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Tips For The Best Straight Razor Shaving Techniques

JW Lewis

Straight Razor Shaving Techniques

Tips For The Best Straight Razor Shaving Techniques: lathering

It takes some prac­tice, and steady hands are a must, but it’s worth the effort to learn how to shave with a straight razor the way grand­pa – or great grand­pa – did.

A good razor, strop, and hone don’t come on the cheap. But, once you’ve got­ten the right gear, you’ll nev­er have to spend anoth­er dime on razors again. It’s an envi­ron­men­tal­ly friend­ly shav­ing solu­tion that leaves you with a smooth, baby soft face.

Pre-shave preparation – Stropping and Honing razor blades.

Strop­ping sets the tiny teeth of the razor edge into per­fect align­ment. The strop will con­sist of a can­vas strip and a leather strip, with a hook at one end. Attach the hook to a door­knob or bed post and pass the blade up the can­vas sur­face of the strop with light pres­sure, keep­ing the blade flat and lead­ing with the spine.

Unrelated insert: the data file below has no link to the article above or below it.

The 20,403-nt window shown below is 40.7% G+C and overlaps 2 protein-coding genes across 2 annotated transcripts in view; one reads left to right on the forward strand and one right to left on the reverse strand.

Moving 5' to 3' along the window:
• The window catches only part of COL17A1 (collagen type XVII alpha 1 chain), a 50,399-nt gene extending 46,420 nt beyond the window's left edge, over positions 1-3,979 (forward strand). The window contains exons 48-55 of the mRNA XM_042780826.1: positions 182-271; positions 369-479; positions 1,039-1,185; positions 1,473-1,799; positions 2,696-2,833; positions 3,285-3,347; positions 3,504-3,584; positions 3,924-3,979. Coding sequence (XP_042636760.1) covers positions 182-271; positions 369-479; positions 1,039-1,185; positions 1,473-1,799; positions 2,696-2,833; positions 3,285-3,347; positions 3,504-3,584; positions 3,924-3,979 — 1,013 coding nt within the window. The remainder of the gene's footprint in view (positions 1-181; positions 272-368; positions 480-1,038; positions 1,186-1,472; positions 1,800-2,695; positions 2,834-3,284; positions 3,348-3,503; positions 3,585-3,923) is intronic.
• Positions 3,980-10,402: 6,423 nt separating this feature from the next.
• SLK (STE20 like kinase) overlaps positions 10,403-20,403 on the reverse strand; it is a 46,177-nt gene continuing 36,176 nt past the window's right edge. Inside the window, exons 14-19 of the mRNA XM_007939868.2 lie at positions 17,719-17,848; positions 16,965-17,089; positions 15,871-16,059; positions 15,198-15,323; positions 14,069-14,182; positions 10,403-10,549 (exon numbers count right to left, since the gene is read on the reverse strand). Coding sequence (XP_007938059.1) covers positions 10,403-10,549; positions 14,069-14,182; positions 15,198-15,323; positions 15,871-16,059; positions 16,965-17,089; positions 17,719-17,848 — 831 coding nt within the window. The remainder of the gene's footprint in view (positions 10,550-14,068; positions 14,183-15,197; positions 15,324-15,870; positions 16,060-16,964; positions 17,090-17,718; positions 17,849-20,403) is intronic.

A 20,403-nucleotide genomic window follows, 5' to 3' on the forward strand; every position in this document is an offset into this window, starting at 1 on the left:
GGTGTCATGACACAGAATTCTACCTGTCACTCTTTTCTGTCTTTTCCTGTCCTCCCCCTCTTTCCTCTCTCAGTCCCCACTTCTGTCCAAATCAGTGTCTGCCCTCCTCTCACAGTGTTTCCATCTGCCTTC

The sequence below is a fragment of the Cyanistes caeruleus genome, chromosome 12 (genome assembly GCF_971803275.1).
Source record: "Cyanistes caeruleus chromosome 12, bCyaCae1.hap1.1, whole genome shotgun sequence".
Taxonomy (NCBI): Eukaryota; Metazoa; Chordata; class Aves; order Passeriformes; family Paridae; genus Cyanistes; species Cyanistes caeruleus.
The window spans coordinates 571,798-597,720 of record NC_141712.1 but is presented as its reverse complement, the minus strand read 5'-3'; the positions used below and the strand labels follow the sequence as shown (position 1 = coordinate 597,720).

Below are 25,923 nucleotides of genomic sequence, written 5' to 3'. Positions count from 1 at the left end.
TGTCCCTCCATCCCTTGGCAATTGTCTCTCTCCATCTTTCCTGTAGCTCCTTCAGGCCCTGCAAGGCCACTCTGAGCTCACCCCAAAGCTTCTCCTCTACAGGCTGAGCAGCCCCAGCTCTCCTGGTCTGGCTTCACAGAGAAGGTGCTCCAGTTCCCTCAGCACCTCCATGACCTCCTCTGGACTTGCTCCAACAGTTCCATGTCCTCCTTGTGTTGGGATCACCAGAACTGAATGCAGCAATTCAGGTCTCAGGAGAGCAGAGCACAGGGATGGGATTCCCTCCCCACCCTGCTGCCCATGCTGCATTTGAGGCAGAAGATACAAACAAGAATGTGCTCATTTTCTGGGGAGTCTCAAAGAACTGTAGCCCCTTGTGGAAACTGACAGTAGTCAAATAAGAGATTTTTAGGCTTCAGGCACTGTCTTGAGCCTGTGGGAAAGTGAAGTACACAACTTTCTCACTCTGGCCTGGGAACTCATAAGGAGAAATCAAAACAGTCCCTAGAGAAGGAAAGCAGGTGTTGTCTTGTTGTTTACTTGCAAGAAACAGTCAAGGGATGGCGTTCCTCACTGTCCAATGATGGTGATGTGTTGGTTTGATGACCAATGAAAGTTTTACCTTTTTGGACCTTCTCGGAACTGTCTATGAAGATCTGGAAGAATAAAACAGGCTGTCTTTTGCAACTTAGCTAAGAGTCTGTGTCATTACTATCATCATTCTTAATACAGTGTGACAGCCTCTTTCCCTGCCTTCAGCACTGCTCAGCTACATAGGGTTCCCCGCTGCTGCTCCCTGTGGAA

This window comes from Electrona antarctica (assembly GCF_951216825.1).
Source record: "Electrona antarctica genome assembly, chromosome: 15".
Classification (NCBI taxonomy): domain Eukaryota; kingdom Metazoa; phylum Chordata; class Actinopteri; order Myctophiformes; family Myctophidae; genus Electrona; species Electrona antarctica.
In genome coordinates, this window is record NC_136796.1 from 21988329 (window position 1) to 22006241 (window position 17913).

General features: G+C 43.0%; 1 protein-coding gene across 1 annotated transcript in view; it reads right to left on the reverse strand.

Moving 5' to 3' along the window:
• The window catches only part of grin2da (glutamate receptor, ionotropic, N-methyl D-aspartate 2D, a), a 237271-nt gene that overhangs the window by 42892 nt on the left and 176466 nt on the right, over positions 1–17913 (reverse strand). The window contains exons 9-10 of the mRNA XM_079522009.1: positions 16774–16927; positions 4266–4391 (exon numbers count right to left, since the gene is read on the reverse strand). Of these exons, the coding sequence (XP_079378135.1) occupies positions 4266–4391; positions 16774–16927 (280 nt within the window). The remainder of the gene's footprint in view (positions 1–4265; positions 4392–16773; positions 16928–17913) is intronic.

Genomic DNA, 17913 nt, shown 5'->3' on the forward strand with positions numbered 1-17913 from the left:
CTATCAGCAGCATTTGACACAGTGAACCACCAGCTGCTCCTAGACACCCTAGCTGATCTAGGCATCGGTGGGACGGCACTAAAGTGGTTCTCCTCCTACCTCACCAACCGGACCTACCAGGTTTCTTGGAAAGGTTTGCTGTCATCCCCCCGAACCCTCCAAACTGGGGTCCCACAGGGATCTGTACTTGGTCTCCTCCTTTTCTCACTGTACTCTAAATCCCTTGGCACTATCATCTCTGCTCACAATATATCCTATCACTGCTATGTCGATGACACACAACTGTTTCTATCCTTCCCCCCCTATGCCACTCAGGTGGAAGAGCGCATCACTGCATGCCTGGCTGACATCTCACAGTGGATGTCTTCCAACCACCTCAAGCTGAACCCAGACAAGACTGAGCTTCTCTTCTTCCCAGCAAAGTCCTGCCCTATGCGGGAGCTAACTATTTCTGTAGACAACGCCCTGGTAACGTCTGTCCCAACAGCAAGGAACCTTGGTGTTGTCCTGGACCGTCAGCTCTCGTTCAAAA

When you reach the end of the strop, flip the blade over and then run it back down. Twen­ty times with the can­vas side and anoth­er 20 with the leather is a good rule of thumb. If you strop it prop­er­ly every time you shave, you should only have to hone it about every 6 to 8 weeks.

Tips For The Best Straight Razor Shaving Techniques: honing

Employ­ing the right tech­nique for strop­ping and hon­ing is cru­cial.

Aside from actu­al­ly lay­ing a sharp blade against your face, hon­ing the razor is eas­i­ly the most intim­i­dat­ing aspect of learn­ing how to shave with a straight razor.

With the entire blade, includ­ing the spine and edge, per­fect­ly flat against the hone, sharp­en by pass­ing the blade side­ways from the heel to the point over the hone, lead­ing with the sharp edge. For a well main­tained razor, about 8 to 10 strokes should do it.

Tips For The Best Straight Razor Shaving Techniques: prep

Apply­ing a hot tow­el helps to soft­en the skin and hair, facil­i­tat­ing a smooth shave.

Pre-shave preparation — Shave oils and creams.